The White House released the National Strategy for Critical and Emerging Technologies (C&ET) today, identifying 20 technologies as priorities and highlighting the need to support and secure their research and development.
The strategy emphasizes the role of the private sector, with government taking actions in support to create an environment that establishes the U.S. as the technology leader in the highest-priority areas.
“Private sector spending on R&D has eclipsed United States Government funding since 1980. However, the United States Government can create the necessary conditions for worldwide C&ET leadership,” the strategy states.
Two main pillars are laid out as guiding themes for the strategy: Promote the National Security Innovation Base, and Protect Technology Advantage. Within those themes are priority actions, which direct government action in broad terms to support those end goals.
“The National Strategy for C&ET encourages unity of effort across the United States Government and provides a framework from which deliberate actions will affect multiple technology areas in a coordinated manner,” the strategy states.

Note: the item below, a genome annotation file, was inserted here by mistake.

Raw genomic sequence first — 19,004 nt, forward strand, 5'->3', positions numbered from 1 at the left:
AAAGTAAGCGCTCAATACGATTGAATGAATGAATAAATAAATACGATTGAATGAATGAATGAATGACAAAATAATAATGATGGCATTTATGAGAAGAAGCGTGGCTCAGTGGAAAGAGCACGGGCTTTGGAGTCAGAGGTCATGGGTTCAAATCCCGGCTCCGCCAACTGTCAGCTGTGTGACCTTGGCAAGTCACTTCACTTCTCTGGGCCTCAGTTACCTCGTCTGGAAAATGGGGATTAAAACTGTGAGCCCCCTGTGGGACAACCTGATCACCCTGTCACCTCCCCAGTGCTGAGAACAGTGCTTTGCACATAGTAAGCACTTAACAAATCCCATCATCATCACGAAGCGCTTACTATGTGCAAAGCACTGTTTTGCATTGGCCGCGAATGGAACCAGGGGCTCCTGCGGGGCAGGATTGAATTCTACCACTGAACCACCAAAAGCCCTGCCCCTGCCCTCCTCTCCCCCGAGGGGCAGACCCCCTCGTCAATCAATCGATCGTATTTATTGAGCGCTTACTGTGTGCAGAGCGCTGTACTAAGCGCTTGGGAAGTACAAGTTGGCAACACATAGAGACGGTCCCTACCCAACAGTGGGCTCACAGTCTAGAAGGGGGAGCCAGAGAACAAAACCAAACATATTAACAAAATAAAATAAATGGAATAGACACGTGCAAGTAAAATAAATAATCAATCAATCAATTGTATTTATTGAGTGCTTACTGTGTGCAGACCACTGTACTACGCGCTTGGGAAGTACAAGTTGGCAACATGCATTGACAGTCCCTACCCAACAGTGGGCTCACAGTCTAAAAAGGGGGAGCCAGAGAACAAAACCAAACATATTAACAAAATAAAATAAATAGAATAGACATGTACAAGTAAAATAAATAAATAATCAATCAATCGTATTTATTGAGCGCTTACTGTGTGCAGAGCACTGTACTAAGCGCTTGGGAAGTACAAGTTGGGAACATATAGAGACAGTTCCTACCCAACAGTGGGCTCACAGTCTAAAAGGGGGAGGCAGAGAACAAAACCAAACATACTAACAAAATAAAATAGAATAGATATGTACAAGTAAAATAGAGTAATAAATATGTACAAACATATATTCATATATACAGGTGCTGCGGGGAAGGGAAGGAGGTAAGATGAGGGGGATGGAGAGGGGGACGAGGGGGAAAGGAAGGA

The technologies highlighted in the strategy include several IT-related fields, including:
- Advanced Computing;
- Advanced Sensing;
- Artificial Intelligence;
- Autonomous Systems;
- Communication and Networking Technologies;
- Data Science and Storage;
- Distributed Ledger Technologies;
- Human-Machine Interfaces;
- Medical and Public Health Technologies;
- Quantum Information Science; and
- Semiconductors and Microelectronics.
Explicitly mentioned as strategic competitors are Russia and China, and their concerted investments to improve in these technology areas. Priority actions include addressing supply chain security and preventing any theft of research or intellectual property.
“The United States will not turn a blind eye to the tactics of countries like China and Russia, which steal technology, coerce companies into handing over intellectual property, undercut free and fair markets, and surreptitiously divert emerging civilian technologies to build up their militaries,” said Kayleigh McEnany, White House Press Secretary, in a statement accompanying the strategy.